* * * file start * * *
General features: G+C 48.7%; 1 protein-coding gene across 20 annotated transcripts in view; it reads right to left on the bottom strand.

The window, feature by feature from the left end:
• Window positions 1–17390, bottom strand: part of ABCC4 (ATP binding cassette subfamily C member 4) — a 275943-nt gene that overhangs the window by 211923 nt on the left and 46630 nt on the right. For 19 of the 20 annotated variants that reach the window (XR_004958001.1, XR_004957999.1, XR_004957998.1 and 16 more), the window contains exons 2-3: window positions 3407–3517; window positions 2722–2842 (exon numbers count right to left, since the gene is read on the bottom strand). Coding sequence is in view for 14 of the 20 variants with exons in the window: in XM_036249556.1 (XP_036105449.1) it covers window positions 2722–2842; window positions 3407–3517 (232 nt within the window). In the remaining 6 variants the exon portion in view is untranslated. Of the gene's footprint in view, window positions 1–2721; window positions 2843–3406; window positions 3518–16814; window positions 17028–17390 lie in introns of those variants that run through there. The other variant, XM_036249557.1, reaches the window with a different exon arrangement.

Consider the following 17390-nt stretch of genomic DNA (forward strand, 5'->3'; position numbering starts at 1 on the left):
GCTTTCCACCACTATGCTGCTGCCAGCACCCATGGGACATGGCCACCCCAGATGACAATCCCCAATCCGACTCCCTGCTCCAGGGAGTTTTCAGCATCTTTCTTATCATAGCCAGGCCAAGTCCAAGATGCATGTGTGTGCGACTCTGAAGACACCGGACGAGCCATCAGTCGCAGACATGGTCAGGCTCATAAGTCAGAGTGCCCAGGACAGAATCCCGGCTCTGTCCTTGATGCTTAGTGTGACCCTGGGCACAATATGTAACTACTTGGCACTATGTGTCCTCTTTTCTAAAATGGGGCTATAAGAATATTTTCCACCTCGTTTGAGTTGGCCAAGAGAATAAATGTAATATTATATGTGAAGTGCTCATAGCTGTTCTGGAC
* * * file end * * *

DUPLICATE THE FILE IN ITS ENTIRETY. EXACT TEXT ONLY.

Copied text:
General features: G+C 48.7%; 1 protein-coding gene across 20 annotated transcripts in view; it reads right to left on the bottom strand.

The window, feature by feature from the left end:
• Window positions 1–17390, bottom strand: part of ABCC4 (ATP binding cassette subfamily C member 4) — a 275943-nt gene that overhangs the window by 211923 nt on the left and 46630 nt on the right. For 19 of the 20 annotated variants that reach the window (XR_004958001.1, XR_004957999.1, XR_004957998.1 and 16 more), the window contains exons 2-3: window positions 3407–3517; window positions 2722–2842 (exon numbers count right to left, since the gene is read on the bottom strand). Coding sequence is in view for 14 of the 20 variants with exons in the window: in XM_036249556.1 (XP_036105449.1) it covers window positions 2722–2842; window positions 3407–3517 (232 nt within the window). In the remaining 6 variants the exon portion in view is untranslated. Of the gene's footprint in view, window positions 1–2721; window positions 2843–3406; window positions 3518–16814; window positions 17028–17390 lie in introns of those variants that run through there. The other variant, XM_036249557.1, reaches the window with a different exon arrangement.

Consider the following 17390-nt stretch of genomic DNA (forward strand, 5'->3'; position numbering starts at 1 on the left):
GCTTTCCACCACTATGCTGCTGCCAGCACCCATGGGACATGGCCACCCCAGATGACAATCCCCAATCCGACTCCCTGCTCCAGGGAGTTTTCAGCATCTTTCTTATCATAGCCAGGCCAAGTCCAAGATGCATGTGTGTGCGACTCTGAAGACACCGGACGAGCCATCAGTCGCAGACATGGTCAGGCTCATAAGTCAGAGTGCCCAGGACAGAATCCCGGCTCTGTCCTTGATGCTTAGTGTGACCCTGGGCACAATATGTAACTACTTGGCACTATGTGTCCTCTTTTCTAAAATGGGGCTATAAGAATATTTTCCACCTCGTTTGAGTTGGCCAAGAGAATAAATGTAATATTATATGTGAAGTGCTCATAGCTGTTCTGGAC